September 8, 2020
What is a carbon sink?
We often conceive of carbon as a solely human pollution. But carbon dioxide is always flowing into and out of the sky, with or without our intervention. The real problem is how we have tipped the balance of this flow.
All plants and animals "breathe out" carbon dioxide through a process called cellular respiration. The carbon inside plant cells can also be converted into atmospheric CO2 through occasional events like forest fires. But plants also absorb carbon through photosynthesis—often more than they release. This fact makes plants a potential carbon "sink." Think of this as the inverse of a carbon source: something that provides a net decrease in atmospheric carbon.
One question now is whether we can increase the amount of carbon that the world's natural carbon sinks store—and whether we can use technology to create new sinks, dampening the effects of global warming.
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What natural carbon sinks exist?
As noted above, plants are a major a carbon sink. Or at least they are sometimes.
From grasslands to wetlands to "peatlands," pretty much any intact terrestrial ecosystem can serve as a carbon sink. Most of the research, though, has focused on forests, and we've learned that their effectiveness as a carbon sink depends on a few variables. Most importantly, to serve as a sink, a forest must be growing in density or extent: it must be adding new trees faster than it loses them. Tropical forests, given their high growth rates, are particularly valuable sinks.
One recent study in Nature found that the world's two largest tropical forests, in Africa and Amazonia, are declining in effectiveness as carbon sinks, in part due to higher tree mortality as the planet warms. Within a few decades, tropical forests could become a carbon source, one of the lead authors told The Guardian.
Due to warming weather and increased logging, the world's forests are losing their effectiveness as carbon sinks.
An even bigger carbon sink is the soil, which holds more carbon than all terrestrial plants and the atmosphere combined. Their carbon comes from plants, too: dead and decaying organisms turn into soil as they decompose. Some carbon also enters the soil due to the "weathering" of rock, as wind and water breaks apart minerals and carry some of their contents into the soil.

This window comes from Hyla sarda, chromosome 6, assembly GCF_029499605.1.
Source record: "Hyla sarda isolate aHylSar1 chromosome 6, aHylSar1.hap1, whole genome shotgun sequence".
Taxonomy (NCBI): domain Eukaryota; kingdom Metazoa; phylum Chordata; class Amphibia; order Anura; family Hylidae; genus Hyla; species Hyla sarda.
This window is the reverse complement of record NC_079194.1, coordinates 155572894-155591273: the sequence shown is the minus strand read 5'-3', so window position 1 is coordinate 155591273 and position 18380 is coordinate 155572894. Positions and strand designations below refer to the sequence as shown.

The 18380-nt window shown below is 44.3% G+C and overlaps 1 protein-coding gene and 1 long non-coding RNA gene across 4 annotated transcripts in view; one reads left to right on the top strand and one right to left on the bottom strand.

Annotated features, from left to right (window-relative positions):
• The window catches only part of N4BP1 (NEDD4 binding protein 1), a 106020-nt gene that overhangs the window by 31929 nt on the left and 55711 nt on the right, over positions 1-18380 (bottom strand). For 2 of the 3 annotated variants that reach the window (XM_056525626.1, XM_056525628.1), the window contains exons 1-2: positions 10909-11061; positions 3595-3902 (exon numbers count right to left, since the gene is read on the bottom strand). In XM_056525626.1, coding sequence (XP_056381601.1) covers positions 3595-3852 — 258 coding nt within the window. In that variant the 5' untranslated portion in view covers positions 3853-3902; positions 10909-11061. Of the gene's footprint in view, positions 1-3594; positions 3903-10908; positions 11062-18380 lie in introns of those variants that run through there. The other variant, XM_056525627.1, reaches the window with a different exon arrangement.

The ocean is the last major carbon sink—and the biggest of them all. (Scientists estimate that the oceans have absorbed around a third of human carbon emissions since the Industrial Revolution.) Water naturally holds dissolved gases, including CO2; the downward flow of oceans currents carries some of this carbon into the deep ocean, where it gets held for millennia. Carbon is also stored through what's known as the "biological pump": Algae and aquatic plants incorporate dissolved carbon into their bodies; some of these tiny creatures die and drift to the bottom of the ocean. (Sometimes they are eaten and their carbon is stored in a larger creature. By eating plankton, the average whale stores 33 tons of CO2 throughout its lifetime, doing the work of thousands of trees.) Eventually, this organic carbon is trapped beneath layers of mud and silt.
Is it possible to enhance natural sinks?
How to increase enhance the performance of the world's natural carbon sinks has become a topic of urgent scientific research. Planting more trees, for example, is one promising solution to climate change, though to do so effectively is not necessarily simple. Complex, old-growth forests tend to be more effective than trees planted as plantation, in orderly rows that are frequently harvested.
Fighting deforestation, at least in the short term, could do more to mitigate climate change than planting more trees.